Gay US soldier may get refugee protection

Cristin Schmitz for The Lawyers Weekly

December 4, 2009

A United States Army deserter is entitled to have her refugee claim redetermined in light of evidence that the U.S. military discriminates against its homosexual personnel, a Federal Court judge has ruled.

Alluding to the U.S. Army's controversial "Don't Ask, Don't Tell, Don't Act" policy - which bans gay and lesbian soldiers from having sex or being open about their sexual orientation - Justice Yves de Montigny held Nov. 20 that "being compelled to forsake or conceal one's sexual orientation and gender identity, where instigated and condoned by the state, may amount to persecution" sufficient to attract refugee status in Canada.

The judge went on to sharply criticize Immigration and Refugee Board (IRB) member William Davis's reasons for rejecting last February Bethany Smith's claims that, as a lesbian, she fears persecution from her fellow soldiers and military superiors, and anti-gay bias within the U.S. military justice system, if she is deported to face possible court martial.

"The board member appeared, at times, to have focused on the applicant's status as a conscientious objector," observed Justice de Montigny, but "the heart of the applicant's claim is that she is a lesbian member of the U.S. Army who was harassed and threatened at the same base where a gay member of the Army was beaten to death, and who feels she could not rely on her superiors to secure protection. She fears that she could be punished for leaving an environment where her life is in danger."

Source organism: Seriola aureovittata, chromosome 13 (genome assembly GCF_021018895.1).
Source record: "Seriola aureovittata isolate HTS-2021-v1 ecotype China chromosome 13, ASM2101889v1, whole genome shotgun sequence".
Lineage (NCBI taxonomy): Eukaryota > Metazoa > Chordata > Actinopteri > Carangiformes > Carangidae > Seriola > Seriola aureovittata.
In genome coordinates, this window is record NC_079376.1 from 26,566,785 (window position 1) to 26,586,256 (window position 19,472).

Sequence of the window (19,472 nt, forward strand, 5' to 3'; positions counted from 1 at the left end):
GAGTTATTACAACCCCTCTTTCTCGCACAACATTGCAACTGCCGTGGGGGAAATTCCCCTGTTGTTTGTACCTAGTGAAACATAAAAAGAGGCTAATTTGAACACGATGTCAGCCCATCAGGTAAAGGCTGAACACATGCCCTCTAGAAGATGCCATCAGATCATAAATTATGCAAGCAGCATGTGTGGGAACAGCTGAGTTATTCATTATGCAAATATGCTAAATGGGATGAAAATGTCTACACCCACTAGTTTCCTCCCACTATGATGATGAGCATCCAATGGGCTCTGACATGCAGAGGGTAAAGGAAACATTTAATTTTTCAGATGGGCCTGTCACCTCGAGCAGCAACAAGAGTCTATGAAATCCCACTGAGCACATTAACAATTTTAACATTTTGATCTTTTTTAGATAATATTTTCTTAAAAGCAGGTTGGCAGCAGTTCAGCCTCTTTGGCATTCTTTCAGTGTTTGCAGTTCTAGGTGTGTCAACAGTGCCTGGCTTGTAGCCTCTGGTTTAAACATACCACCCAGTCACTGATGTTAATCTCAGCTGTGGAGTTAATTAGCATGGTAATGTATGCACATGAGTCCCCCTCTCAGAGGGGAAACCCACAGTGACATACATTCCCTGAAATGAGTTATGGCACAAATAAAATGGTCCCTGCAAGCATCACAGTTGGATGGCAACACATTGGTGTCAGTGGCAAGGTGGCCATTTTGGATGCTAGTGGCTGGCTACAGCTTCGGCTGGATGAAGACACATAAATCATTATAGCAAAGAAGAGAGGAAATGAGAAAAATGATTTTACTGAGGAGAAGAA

The judge said unpunished acts of physical, sexual and verbal abuse and discrimination against gays and lesbians may form the basis of a refugee claim. He held that Davis's decision to reject Smith's claim on the basis that the United States can adequately protect her from any persecution she might encounter in the military was unreasonable given that he failed to properly assess and weigh expert and other evidence Smith presented about homophobia in the army, and about her failed attempt to seek protection from the chain of command.

The judge also suggested that the effective ban on homosexual sexual relations in the U.S.'s Uniform Code of Military Justice "is in conflict with a fundamental human right, and therefore adversely differentiates on a [Refugee] Convention ground in its application."